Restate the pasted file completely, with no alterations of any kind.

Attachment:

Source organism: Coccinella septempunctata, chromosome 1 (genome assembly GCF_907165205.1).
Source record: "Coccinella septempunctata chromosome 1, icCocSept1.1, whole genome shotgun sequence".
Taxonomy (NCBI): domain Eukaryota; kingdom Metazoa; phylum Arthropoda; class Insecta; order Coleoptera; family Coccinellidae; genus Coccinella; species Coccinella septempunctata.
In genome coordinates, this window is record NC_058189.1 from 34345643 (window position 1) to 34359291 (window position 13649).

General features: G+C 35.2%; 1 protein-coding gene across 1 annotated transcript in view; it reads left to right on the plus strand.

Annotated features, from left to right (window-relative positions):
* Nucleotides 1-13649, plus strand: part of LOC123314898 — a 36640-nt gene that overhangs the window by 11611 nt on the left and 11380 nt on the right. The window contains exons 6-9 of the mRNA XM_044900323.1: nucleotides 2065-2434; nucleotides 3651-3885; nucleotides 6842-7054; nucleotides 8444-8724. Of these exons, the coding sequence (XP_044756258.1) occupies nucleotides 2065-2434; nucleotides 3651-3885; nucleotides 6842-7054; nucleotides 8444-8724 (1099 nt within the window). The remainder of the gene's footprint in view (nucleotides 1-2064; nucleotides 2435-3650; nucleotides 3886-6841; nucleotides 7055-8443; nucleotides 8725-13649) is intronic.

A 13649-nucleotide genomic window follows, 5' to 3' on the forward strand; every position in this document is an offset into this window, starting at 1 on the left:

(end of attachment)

Source organism: Coccinella septempunctata, chromosome 1 (genome assembly GCF_907165205.1).
Source record: "Coccinella septempunctata chromosome 1, icCocSept1.1, whole genome shotgun sequence".
Taxonomy (NCBI): domain Eukaryota; kingdom Metazoa; phylum Arthropoda; class Insecta; order Coleoptera; family Coccinellidae; genus Coccinella; species Coccinella septempunctata.
In genome coordinates, this window is record NC_058189.1 from 34345643 (window position 1) to 34359291 (window position 13649).

General features: G+C 35.2%; 1 protein-coding gene across 1 annotated transcript in view; it reads left to right on the plus strand.

Annotated features, from left to right (window-relative positions):
* Nucleotides 1-13649, plus strand: part of LOC123314898 — a 36640-nt gene that overhangs the window by 11611 nt on the left and 11380 nt on the right. The window contains exons 6-9 of the mRNA XM_044900323.1: nucleotides 2065-2434; nucleotides 3651-3885; nucleotides 6842-7054; nucleotides 8444-8724. Of these exons, the coding sequence (XP_044756258.1) occupies nucleotides 2065-2434; nucleotides 3651-3885; nucleotides 6842-7054; nucleotides 8444-8724 (1099 nt within the window). The remainder of the gene's footprint in view (nucleotides 1-2064; nucleotides 2435-3650; nucleotides 3886-6841; nucleotides 7055-8443; nucleotides 8725-13649) is intronic.

A 13649-nucleotide genomic window follows, 5' to 3' on the forward strand; every position in this document is an offset into this window, starting at 1 on the left: